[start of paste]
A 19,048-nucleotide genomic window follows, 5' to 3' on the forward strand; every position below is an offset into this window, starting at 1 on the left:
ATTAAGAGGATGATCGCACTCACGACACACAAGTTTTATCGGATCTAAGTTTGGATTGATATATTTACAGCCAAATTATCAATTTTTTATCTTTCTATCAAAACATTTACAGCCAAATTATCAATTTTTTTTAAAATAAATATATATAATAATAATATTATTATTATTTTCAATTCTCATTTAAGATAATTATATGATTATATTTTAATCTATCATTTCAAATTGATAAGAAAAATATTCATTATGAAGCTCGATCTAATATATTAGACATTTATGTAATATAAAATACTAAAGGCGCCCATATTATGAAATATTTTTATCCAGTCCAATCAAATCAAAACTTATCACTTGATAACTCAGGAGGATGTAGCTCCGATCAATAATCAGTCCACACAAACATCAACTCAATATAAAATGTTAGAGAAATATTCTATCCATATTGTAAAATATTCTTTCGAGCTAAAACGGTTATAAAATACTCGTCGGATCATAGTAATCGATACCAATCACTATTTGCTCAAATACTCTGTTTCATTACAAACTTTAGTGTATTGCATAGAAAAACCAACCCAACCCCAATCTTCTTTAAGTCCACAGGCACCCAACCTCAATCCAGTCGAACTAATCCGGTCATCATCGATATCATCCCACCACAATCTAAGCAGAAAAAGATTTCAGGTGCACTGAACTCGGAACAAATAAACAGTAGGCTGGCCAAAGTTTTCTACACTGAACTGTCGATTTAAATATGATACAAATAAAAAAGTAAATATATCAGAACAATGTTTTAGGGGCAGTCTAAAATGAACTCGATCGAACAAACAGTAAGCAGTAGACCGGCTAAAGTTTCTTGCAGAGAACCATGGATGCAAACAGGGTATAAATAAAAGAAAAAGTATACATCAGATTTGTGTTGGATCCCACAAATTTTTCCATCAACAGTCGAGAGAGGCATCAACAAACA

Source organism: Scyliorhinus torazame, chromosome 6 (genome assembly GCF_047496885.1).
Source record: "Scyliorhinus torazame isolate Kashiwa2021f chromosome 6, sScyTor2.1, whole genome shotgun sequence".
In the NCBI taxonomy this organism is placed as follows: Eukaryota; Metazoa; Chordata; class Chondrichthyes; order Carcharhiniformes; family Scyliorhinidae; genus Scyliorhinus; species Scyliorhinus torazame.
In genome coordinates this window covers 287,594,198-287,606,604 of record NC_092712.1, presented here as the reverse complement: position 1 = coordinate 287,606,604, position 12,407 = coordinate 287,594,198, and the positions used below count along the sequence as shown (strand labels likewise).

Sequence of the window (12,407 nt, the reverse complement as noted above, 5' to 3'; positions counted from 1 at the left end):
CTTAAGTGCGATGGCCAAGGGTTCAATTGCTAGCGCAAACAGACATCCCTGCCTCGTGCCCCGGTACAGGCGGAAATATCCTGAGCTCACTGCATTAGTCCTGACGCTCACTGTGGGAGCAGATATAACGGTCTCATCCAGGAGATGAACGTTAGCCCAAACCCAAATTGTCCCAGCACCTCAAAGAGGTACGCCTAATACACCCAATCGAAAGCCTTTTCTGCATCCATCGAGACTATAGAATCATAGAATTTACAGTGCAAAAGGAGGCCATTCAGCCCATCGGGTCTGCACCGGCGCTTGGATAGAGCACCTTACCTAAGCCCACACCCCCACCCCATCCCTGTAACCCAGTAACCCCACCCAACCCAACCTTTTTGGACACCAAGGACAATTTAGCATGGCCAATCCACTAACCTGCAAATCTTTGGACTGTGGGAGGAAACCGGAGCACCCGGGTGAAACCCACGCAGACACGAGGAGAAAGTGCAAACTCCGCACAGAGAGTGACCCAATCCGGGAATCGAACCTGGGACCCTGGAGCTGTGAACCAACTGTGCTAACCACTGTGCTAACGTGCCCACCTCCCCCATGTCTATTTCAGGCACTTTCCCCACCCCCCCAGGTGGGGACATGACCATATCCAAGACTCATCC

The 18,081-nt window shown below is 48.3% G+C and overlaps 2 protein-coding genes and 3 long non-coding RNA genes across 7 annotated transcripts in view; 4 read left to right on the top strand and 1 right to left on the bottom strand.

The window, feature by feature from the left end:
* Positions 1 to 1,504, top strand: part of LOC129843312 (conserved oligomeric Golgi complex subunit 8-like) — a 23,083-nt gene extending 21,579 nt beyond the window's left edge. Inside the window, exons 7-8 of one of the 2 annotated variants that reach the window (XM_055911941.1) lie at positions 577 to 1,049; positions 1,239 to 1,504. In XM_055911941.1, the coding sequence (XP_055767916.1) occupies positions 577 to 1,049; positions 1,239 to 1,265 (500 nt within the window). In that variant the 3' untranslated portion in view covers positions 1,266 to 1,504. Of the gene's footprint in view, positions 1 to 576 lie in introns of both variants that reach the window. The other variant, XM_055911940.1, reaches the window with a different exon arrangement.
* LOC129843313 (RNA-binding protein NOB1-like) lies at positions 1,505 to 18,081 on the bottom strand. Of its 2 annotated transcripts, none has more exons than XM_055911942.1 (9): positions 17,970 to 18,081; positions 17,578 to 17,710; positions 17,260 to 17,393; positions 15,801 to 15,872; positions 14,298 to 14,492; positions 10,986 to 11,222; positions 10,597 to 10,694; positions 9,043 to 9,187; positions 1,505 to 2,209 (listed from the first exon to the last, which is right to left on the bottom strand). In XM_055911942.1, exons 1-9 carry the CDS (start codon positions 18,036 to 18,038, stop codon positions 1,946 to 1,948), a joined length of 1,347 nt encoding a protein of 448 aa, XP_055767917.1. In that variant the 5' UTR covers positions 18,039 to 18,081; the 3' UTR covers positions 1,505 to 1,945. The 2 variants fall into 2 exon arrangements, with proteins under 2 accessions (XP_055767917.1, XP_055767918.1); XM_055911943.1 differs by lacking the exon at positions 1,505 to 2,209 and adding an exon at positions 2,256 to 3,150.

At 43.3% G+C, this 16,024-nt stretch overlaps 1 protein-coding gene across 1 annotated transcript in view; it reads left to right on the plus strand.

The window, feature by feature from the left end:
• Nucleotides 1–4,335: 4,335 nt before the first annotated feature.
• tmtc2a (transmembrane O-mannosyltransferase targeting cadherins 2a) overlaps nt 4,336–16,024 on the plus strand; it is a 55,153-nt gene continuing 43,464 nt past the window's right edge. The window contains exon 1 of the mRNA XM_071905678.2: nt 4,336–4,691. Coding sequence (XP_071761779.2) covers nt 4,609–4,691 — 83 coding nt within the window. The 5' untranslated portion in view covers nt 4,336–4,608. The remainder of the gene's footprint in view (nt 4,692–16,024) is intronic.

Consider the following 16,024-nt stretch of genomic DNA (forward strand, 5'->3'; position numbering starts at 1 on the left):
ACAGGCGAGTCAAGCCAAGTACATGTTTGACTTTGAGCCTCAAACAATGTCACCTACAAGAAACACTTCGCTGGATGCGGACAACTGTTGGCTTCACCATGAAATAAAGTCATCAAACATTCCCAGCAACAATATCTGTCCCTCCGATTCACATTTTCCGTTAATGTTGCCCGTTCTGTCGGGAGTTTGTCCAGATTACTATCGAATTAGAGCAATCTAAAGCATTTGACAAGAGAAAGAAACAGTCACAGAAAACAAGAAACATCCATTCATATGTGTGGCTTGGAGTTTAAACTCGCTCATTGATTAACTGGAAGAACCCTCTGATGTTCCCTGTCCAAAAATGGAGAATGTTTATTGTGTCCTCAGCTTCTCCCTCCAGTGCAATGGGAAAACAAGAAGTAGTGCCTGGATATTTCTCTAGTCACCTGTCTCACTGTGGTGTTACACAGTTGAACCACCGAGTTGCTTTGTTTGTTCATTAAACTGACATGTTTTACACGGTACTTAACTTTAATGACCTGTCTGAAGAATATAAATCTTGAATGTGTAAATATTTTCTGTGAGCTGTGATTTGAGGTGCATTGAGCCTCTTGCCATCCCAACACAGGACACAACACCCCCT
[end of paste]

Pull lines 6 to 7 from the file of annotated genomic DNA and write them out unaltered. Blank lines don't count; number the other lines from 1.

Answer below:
In genome coordinates this window covers 287,594,198-287,606,604 of record NC_092712.1, presented here as the reverse complement: position 1 = coordinate 287,606,604, position 12,407 = coordinate 287,594,198, and the positions used below count along the sequence as shown (strand labels likewise).

Sequence of the window (12,407 nt, the reverse complement as noted above, 5' to 3'; positions counted from 1 at the left end):